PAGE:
Hallway - The Singly API
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Singly Hallway - Empowering Personal Data Applications

Build Status

This is an open source project to help developers build amazing applications combining data from many sources easily, through one API. This codebase is currently live and powering api.singly.com so sign in and start building!

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Installing Dependencies

Hallway has the following dependencies:

Detailed instructions for each platform can be found here.

Building Hallway

Once the dependencies are installed, clone the source code from github using the following command:

git clone https://github.com/Singly/hallway.git

Now go to the hallway directory and run make:

cd hallway

You can now run the following command to ensure node has installed all packages correctly:

make test

This should complete without errors.

Database Setup

You will need to create a MySQL user and database for Hallway. Using the mysql command line tool, run the following command, substituting your own values for <mysql_username> and <mysql_password>:

mysql> create database hallway_dev;
mysql> create user <mysql_username> identified by '<mysql_password>';
mysql> grant all on hallway_dev.* to hallway;

Once this is done, you can then use the following command to create the necessary tables:

mysql -u <mysql_username> -p hallway_dev < create_tables.sql

The create_tables.sql script is in the Hallway root directory. The database name, hallway_dev, must match with the configuration we will do later. Once the tables and database are created you can verify they exist by logging in and doing a show tables:

mysqlshow -u <mysql_username> -p hallway_dev

You should see all the hallway tables.

Redis Setup

Redis should have been setup during the initial install. You can verify that it is everything is setup and working by running the following commands:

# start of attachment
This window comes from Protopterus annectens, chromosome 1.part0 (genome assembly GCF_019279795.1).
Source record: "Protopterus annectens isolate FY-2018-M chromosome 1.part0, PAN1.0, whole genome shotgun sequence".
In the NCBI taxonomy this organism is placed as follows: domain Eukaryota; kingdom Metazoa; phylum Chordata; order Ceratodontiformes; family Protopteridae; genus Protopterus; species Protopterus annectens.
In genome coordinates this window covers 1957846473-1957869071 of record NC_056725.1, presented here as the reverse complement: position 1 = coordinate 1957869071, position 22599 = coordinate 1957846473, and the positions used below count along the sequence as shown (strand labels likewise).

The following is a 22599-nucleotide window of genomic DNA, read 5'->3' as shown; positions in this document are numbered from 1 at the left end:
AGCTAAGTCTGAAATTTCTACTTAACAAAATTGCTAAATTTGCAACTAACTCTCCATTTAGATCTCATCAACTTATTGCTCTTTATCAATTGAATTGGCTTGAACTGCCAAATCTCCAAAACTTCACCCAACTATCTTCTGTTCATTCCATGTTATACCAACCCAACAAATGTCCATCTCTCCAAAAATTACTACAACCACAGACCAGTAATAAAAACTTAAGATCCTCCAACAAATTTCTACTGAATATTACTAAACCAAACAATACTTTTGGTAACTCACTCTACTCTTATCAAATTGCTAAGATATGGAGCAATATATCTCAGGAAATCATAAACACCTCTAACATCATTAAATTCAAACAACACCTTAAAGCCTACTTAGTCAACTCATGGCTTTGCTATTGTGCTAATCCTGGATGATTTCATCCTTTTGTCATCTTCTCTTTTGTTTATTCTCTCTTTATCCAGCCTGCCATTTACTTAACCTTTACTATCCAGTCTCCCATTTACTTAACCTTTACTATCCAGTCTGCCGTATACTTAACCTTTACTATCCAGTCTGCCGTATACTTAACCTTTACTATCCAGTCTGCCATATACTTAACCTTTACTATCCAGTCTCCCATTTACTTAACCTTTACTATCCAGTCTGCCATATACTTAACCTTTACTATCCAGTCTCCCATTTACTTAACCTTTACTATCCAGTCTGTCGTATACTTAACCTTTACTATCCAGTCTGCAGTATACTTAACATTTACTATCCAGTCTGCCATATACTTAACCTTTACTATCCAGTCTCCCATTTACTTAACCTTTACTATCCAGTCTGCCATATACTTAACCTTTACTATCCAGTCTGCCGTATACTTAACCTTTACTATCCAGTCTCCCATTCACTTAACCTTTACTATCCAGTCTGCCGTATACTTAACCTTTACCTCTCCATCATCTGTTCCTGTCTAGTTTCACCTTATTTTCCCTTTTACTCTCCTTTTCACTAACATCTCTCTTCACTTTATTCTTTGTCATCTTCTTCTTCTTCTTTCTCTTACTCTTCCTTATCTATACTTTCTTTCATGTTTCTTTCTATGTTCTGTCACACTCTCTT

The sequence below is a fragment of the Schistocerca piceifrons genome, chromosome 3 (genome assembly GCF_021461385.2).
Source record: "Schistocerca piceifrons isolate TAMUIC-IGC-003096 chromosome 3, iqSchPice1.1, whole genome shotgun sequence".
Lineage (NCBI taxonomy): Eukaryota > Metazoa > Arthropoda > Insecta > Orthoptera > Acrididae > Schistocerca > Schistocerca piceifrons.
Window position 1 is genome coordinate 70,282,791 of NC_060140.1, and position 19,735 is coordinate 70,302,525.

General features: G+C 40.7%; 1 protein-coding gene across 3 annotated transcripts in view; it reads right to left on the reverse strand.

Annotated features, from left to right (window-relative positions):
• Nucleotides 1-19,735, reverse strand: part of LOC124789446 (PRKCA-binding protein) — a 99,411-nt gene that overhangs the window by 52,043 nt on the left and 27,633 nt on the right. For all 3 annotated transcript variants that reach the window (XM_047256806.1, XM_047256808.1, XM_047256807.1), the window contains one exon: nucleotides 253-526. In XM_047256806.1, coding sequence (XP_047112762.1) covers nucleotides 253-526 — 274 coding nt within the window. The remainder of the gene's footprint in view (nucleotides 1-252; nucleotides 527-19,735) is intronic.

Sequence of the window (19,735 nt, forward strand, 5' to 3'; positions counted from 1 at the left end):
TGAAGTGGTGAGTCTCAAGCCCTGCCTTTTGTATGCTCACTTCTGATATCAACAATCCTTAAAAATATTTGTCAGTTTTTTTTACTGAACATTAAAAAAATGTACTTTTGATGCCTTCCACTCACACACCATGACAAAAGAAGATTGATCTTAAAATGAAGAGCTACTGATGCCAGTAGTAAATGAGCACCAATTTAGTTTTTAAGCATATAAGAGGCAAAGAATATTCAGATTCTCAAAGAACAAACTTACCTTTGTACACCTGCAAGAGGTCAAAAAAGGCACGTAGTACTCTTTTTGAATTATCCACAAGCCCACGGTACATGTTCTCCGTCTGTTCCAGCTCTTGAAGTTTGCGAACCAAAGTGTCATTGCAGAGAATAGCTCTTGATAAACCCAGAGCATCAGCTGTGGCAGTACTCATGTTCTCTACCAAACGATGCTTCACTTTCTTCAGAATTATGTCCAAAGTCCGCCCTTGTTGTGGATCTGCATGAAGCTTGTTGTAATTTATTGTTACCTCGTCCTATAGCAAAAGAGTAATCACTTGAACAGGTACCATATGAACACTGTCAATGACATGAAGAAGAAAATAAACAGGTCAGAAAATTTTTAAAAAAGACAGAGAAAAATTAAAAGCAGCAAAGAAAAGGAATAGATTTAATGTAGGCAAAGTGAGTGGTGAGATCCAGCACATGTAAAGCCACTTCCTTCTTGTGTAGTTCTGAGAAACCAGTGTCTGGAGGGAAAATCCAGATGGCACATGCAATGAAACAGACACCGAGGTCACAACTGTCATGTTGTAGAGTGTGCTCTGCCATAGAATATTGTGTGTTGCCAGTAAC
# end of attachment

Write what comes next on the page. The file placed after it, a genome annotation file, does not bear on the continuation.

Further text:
If everything is up and running you should see an info output.

Hallway Configuration

Now we need to configure hallway. Change to the Config directory in hallway and copy over the apikeys and config files from their examples.

cd Config
cp config.json.example config.json
cp apikeys.json.example apikeys.json

The config.json File

The first section is the MySQL server setup. Note that the database name and username needs to match the one used in the prior section.

 "database": {
    "driver": "mysql",

Out of the box, hallway uses the file system to store blobs of JSON data retrieved from different services. This is configured via the ijod_backend and ijod_path parameters, respectively. You can use S3 for blob storage by changing the configuration to the following:

"ijod_backend": "s3",
"s3" : {
    "key":    "<s3_access_key>",
    "secret": "<s3_secret>",
    "bucket": "<s3_bucket>"

You can change the ip address, port, and context path that Hallway runs on using the lockerHost, lockerPort, externalHost, and externalPort settings.

"lockerListenIP": "",
"lockerHost": "<your local ip address>",
"lockerPort": 8042,
"externalHost": "<your local ip address>",
"externalPath": "<your context path>",
"externalPort": 8042

You can find other options to set in the Config/defaults.json file.

The apikeys.json File

For each service you want to use with Hallway you will need to register an app with that service, get your client id and client secret, and paste them into the apikeys.json file. A full example of how to get keys per service can be found here.

    "foursquare" : {
        "appKey" : "PASTE_HERE",
        "appSecret" : "PASTE_HERE"
    "github" : {
        "appKey" : "PASTE_HERE",